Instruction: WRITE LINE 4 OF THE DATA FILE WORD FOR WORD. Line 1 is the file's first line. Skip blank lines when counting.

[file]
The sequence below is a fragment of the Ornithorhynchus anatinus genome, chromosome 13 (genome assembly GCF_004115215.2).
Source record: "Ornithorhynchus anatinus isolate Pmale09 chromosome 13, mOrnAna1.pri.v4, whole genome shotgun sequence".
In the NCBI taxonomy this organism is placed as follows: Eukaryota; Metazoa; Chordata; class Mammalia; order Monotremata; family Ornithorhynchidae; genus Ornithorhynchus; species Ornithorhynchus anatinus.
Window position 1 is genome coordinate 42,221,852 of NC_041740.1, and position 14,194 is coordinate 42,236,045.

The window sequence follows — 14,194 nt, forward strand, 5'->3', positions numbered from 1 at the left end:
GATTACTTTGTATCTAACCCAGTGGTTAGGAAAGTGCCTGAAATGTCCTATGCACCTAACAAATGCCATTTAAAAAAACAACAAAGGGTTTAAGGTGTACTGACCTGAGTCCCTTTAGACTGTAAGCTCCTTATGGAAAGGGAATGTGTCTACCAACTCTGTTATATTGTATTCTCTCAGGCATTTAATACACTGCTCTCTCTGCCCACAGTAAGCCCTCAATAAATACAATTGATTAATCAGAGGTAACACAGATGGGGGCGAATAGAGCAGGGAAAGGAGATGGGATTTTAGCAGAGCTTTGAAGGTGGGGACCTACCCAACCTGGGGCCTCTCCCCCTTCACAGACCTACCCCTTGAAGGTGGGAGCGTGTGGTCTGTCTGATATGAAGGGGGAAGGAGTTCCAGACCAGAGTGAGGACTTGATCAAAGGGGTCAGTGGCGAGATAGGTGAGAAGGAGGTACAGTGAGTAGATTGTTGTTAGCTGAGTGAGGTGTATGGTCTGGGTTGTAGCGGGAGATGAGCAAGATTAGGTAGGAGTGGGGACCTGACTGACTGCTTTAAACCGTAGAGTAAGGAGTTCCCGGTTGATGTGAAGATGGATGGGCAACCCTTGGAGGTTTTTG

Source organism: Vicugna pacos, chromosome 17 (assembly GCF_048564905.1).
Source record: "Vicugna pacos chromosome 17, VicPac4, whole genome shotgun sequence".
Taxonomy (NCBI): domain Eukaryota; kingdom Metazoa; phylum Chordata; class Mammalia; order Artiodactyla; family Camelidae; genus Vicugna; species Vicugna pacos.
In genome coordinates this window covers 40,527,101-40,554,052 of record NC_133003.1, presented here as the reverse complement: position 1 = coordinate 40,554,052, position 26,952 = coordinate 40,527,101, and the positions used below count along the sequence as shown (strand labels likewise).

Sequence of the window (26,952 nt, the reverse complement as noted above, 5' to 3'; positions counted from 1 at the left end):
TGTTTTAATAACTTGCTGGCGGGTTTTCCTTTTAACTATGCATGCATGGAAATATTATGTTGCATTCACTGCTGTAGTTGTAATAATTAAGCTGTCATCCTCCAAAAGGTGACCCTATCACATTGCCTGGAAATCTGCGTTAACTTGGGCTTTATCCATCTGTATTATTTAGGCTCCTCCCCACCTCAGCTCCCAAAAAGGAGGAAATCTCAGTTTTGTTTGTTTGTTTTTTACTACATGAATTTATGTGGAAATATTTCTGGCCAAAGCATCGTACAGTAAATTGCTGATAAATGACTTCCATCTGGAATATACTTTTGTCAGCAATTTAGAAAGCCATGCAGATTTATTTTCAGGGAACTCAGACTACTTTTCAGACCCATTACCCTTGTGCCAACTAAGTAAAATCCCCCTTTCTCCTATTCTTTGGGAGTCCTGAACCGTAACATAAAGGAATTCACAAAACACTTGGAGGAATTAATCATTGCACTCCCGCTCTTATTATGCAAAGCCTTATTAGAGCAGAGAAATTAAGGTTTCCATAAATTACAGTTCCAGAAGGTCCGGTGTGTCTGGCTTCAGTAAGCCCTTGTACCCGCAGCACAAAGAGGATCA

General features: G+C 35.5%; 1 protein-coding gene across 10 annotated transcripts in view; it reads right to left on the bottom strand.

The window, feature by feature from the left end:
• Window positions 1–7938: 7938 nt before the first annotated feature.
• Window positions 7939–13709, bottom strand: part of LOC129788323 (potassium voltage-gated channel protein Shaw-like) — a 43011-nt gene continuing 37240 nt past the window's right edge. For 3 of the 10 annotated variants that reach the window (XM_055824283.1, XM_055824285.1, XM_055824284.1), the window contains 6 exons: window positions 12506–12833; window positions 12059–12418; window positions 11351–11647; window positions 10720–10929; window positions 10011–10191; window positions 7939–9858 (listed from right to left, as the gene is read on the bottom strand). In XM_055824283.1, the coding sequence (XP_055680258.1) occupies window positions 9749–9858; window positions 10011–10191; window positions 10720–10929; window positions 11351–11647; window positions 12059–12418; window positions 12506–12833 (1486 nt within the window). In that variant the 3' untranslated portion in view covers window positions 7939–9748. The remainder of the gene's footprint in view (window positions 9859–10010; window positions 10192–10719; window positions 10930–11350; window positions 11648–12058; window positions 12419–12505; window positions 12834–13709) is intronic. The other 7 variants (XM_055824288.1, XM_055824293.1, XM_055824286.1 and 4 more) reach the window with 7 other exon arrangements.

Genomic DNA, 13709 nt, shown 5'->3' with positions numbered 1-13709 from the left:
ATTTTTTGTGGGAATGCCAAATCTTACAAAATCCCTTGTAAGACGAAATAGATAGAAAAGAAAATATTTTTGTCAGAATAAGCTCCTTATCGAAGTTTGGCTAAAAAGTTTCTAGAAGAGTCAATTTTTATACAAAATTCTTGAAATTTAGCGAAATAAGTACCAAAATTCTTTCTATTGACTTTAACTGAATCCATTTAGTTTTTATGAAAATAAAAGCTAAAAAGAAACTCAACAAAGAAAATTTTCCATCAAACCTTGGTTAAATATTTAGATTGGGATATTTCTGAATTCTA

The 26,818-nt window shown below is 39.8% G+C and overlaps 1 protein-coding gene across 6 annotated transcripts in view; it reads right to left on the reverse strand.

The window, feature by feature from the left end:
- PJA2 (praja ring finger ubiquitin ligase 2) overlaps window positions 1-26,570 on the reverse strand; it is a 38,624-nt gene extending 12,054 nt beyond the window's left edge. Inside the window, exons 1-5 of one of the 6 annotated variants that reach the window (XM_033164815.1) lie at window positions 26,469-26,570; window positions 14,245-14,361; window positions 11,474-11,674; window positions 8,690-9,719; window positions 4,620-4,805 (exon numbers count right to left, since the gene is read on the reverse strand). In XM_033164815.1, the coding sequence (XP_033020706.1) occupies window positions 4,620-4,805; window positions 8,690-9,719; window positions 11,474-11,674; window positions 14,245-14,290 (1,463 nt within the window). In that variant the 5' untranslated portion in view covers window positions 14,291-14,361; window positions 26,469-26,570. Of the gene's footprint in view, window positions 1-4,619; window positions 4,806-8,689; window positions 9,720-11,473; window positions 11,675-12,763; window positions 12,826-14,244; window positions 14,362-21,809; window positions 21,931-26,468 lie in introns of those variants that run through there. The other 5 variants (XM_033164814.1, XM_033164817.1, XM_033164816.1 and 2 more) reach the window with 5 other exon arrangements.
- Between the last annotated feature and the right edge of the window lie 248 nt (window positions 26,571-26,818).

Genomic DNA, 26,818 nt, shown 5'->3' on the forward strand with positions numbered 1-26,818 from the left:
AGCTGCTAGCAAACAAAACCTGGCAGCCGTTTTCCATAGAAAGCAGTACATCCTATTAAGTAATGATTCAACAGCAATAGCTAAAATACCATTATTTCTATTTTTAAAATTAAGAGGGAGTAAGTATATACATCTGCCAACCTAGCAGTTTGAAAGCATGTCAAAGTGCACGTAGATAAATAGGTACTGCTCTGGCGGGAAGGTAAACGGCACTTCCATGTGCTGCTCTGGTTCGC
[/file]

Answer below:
Window position 1 is genome coordinate 42,221,852 of NC_041740.1, and position 14,194 is coordinate 42,236,045.